Suspension of ASUU strike

The Academic Staff Union of Universities (ASUU) deserves commendation for suspending the strike it embarked upon nine months ago. In calling off the strike last week, ASUU said it would monitor the compliance level of the Federal Government to the agreement they both reached. Having lost one academic calendar already, it is our wish and hope that there will never be any need to embark on this type of action anymore in our tertiary institutions.

ASUU had gone on strike in March this year to protest against the series of unmet agreements the Federal Government had reached with it. Essentially, it asked for better funding of the universities and some welfare issues. The Integrated Payroll Personnel Information System (IPPIS) was another contentious issue. The union developed an alternative system it calls the University Transparency and Accountability Solution (UTAS) and insisted that it must be UTAS or nothing. Good enough, this issue appears to have been resolved.

We feel the pain of ASUU and other concerned citizens regarding the rot in the universities. Lecture halls are grossly inadequate and usually overcrowded. Some of the hostels are dilapidated and not fit for human habitation. The few available ones are overstretched with students staying up to 10 or more in a room meant for six.

ASUU had once noted that less than 10 per cent of the universities had video conferencing facility and less than 20 per cent use interactive boards. Internet services are very slow and epileptic. Most of the libraries are not digitalised and facilities are outdated. Good laboratories, clean toilets and potable water are either non-existent or grossly inadequate. There are many abandoned developmental projects in many of the institutions. Publications in academic journals are far from being satisfactory. Many of these universities do not have enough qualified academic staff. They rely heavily on part-time or visiting lecturers.

Efforts to correct some of these anomalies had failed as ASUU said government was fond of reneging on its agreements in the past. The dispute dragged on for too long and terribly affected the academic calendar and the future of varsity students. As it is now, a student who entered the university for a four-year course will end up spending five or more years on campus.

The long strike led to the frustration of many students. The success of the #EndSARS protest is largely because many students were at home and might have participated in it. The emergence of the dreaded COVID-19 disease worsened the situation. The World Health Organisation (WHO) and UNICEF have noted that prolonged closure of schools occasioned by the COVID-19 pandemic exposed students to poor nutrition, stress, violence, exploitation, pregnancies and challenges in mental development.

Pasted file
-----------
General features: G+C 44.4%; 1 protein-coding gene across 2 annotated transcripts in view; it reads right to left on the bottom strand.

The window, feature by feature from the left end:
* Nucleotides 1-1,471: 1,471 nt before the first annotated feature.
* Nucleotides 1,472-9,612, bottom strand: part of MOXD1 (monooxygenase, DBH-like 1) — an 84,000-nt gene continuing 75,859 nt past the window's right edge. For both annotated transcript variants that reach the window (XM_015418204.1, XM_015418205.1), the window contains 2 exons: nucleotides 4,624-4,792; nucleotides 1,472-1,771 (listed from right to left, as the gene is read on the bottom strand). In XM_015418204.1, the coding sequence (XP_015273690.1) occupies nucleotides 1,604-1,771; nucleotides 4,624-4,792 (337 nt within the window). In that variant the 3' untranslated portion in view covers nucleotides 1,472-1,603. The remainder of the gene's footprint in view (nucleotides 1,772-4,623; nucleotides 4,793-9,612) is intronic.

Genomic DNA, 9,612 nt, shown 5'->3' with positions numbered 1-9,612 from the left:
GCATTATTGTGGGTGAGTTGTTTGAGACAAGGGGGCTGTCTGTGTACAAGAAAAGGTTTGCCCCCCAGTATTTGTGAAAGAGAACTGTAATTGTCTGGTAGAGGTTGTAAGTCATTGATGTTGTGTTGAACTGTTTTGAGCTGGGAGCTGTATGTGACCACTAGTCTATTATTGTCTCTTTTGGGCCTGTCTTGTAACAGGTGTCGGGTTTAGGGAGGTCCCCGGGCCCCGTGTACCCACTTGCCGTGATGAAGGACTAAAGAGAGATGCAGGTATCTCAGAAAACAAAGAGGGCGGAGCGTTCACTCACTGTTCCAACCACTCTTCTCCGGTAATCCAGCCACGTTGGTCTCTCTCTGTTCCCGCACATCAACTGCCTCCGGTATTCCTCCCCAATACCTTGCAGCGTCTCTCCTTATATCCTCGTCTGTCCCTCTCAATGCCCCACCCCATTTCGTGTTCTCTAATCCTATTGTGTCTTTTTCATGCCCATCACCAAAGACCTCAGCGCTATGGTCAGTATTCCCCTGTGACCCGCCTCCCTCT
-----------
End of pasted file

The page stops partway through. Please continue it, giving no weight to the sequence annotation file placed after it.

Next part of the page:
The greatest damage this strike has wrought on university education is the negative perception of Nigerian graduates. The rating of our universities has gone down further in the eyes of the international community. Products of our universities seeking admission for postgraduate courses abroad may face some hurdles and unnecessary tests to ascertain their academic fitness. In the World University ranking, Nigerian universities are nowhere near the first 500.

That is why some parents now prefer to take their children to private universities. Those who can afford it send their children abroad including some neighbouring countries like Ghana and even Togo and Benin Republic where they are assured of a stable academic calendar. Sadly, Nigeria has lost millions of dollars to education tourism.

While ASUU strike necessitated the closure of Nigerian public universities, universities across the world have continued to make giant strides in research and scientific discoveries. The University of Oxford, for instance, is among top institutions that developed COVID-19 vaccine recently.

While we sympathise with ASUU over the rot in the universities, we feel that frequent strikes have done more harm than good to our universities. ASUU had made its points clear in the past but the union should not be too overbearing. There must be some other ways of engaging the government and resolving disputes without frequently going on strike.

Government on its part must respect the agreement it reached with the union. Reneging on such agreements erodes its credibility and makes people doubt its intentions. We believe that if the universities are adequately funded, there may not be any need to go on strike. We have paid much lip service to university education and this must stop.

We commend ASUU for ending the industrial action. However, the second wave of COVID-19 pandemic has presented fresh challenges to the universities. Before they reopen, the universities must strictly comply with stipulated safety protocols. University authorities should ensure, as much as possible, that staff and students wear facemasks, always wash their hands and use hand sanitizers regularly. There should also be regular checking of temperature and isolation of whoever exhibits signs of sickness.

In all, there is need for ASUU and the Federal Government to demonstrate good faith in resolving the contentious issues. We believe that enough lessons must have been learnt by both sides to the industrial dispute. Nigeria cannot really develop with frequent strikes by varsity teachers, especially when the academic calendar is unpredictable. We urge ASUU, the government and other unions in the universities to ensure industrial peace in the universities. 


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